PHOTO: Aliza Sollins
Rachael Dupree
May 23, 2016

In Kentucky, where I live, some farmers are harvesting unique local products that reach back millions of years. At the local farmers market, they display sparkling geodes and brightly striped agates among the lettuces and tomatoes. Roland McIntosh and Lonnie Wilson have been walking the hills and creeks on their properties for years to forage for gems among the rocks. These farmers are amateur geologist foragers, also known as rockhounds.

Geodes and agates lay deep beneath Kentucky’s limestone between, spanning back to 250 to 275 million years ago. In a program that airs on the local public television station, McIntosh explains that just as diamonds are formed from carbon, geodes are formed from silicon dioxide, which becomes a form of quartz known as agate.

Rockhounds often find their treasures by searching in or near creek beds, where erosion has cut away the top layers of earth. In some types of geodes, the agate appears as veins or hollows lined with clear, white or topaz crystals.

geode
Aliza Sollins

In other types, trace minerals combine with the microscopic quartz in the agate to form decorative bands of color in stripes of milky opal, vibrant orange red, umber yellow, rosy pink, jet black and more.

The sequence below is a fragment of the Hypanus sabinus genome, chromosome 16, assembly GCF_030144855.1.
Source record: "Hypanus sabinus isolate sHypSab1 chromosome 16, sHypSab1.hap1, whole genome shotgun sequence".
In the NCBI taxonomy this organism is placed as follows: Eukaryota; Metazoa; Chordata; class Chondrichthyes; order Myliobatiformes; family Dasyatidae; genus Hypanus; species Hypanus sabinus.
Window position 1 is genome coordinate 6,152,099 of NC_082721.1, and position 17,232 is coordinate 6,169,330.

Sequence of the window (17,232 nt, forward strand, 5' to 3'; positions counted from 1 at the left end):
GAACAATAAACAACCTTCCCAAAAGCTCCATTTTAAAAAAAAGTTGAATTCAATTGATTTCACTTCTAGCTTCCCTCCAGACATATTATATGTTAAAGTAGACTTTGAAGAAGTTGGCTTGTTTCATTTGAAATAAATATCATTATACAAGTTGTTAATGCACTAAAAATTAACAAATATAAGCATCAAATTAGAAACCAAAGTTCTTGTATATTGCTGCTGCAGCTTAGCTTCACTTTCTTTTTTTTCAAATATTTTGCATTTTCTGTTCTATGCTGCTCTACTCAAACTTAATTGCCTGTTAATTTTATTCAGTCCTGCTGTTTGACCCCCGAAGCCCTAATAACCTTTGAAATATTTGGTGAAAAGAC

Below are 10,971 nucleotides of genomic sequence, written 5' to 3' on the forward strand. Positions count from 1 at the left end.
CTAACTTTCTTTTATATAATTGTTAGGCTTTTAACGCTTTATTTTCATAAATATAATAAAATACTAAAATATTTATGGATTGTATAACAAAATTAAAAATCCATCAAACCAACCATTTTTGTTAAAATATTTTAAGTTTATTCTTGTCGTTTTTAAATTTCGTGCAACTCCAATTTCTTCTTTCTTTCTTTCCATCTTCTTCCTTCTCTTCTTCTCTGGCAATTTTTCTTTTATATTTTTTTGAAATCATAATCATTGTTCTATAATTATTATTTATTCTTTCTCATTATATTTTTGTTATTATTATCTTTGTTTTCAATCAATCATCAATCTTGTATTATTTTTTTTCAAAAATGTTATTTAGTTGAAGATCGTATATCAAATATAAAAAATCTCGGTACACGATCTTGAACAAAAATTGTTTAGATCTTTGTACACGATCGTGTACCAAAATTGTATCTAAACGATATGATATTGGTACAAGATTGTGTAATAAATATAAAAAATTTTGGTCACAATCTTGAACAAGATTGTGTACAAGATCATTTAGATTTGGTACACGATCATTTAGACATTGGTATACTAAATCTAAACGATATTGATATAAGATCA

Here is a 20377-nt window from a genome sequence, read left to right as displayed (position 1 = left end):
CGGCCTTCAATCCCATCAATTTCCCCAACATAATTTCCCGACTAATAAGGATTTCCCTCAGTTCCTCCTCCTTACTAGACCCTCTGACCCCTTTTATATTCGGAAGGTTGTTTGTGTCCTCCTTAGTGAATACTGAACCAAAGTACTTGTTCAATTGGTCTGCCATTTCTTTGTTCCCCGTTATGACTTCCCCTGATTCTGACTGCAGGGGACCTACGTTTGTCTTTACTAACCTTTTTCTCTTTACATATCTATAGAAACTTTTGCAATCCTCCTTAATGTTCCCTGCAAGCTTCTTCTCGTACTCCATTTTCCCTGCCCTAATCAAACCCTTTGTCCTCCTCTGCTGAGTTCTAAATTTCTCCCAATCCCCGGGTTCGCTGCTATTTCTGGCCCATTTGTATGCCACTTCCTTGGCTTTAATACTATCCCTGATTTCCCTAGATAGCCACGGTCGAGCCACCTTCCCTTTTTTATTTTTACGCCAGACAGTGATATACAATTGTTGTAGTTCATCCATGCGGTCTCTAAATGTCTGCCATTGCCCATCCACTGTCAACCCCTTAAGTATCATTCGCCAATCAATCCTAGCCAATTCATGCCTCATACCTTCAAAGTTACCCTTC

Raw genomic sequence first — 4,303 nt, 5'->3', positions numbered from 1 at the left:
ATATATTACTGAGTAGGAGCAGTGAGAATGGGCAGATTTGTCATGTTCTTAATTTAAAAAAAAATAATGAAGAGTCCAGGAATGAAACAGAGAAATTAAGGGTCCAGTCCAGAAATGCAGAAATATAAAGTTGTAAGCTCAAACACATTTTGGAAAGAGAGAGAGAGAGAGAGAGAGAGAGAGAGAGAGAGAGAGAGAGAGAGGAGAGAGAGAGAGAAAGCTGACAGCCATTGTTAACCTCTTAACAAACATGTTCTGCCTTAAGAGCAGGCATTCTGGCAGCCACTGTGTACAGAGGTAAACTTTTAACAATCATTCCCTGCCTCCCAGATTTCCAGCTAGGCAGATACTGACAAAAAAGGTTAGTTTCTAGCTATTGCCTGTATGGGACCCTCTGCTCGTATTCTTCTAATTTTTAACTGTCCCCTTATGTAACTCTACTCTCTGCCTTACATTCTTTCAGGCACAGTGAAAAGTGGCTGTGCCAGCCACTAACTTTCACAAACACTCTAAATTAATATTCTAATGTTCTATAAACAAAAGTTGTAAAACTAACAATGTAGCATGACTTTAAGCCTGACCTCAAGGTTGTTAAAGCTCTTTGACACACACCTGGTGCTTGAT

Kentucky agate
Aliza Sollins

Wilson, of Hoot Owl Holler, sells his geodes as he find them on the hills alongside his creekbed, with crystals or veins of quartz showing naturally through holes and breaks in the rocks. Sales can supplement his income by about $50 to $100 per market day, on a good day. A benefit of this special local product is that they are nonperishable items that can be sold at market in early spring and late fall when harvests are low, and they are favorite items for tourists at market to purchase.

McIntosh is widely known in the area as an agate expert and collector. His book Kentucky Agate: State Rock and Mineral Treasure of the Commonwealth (University Press of Kentucky, 2013) shows a fantastic collection of agate, and he personally cuts and polishes the minerals found on his property. Some of the polished rounds—known as cabochons—are sold to local jewelers, and he often attends gem and mineral shows. At the farmers market, Roland’s booth is seasonally stocked with pawpaws, sassafras, wineberries, rhubarb, and other interesting foraged or perennial products, but one permanent stand-by are his two tubs full of Kentucky’s mineral treasure.

If you’re looking for a way to supplement your own farmers market sales, take a cue from these two and perhaps look beyond agriculture for other resources your land may provide.


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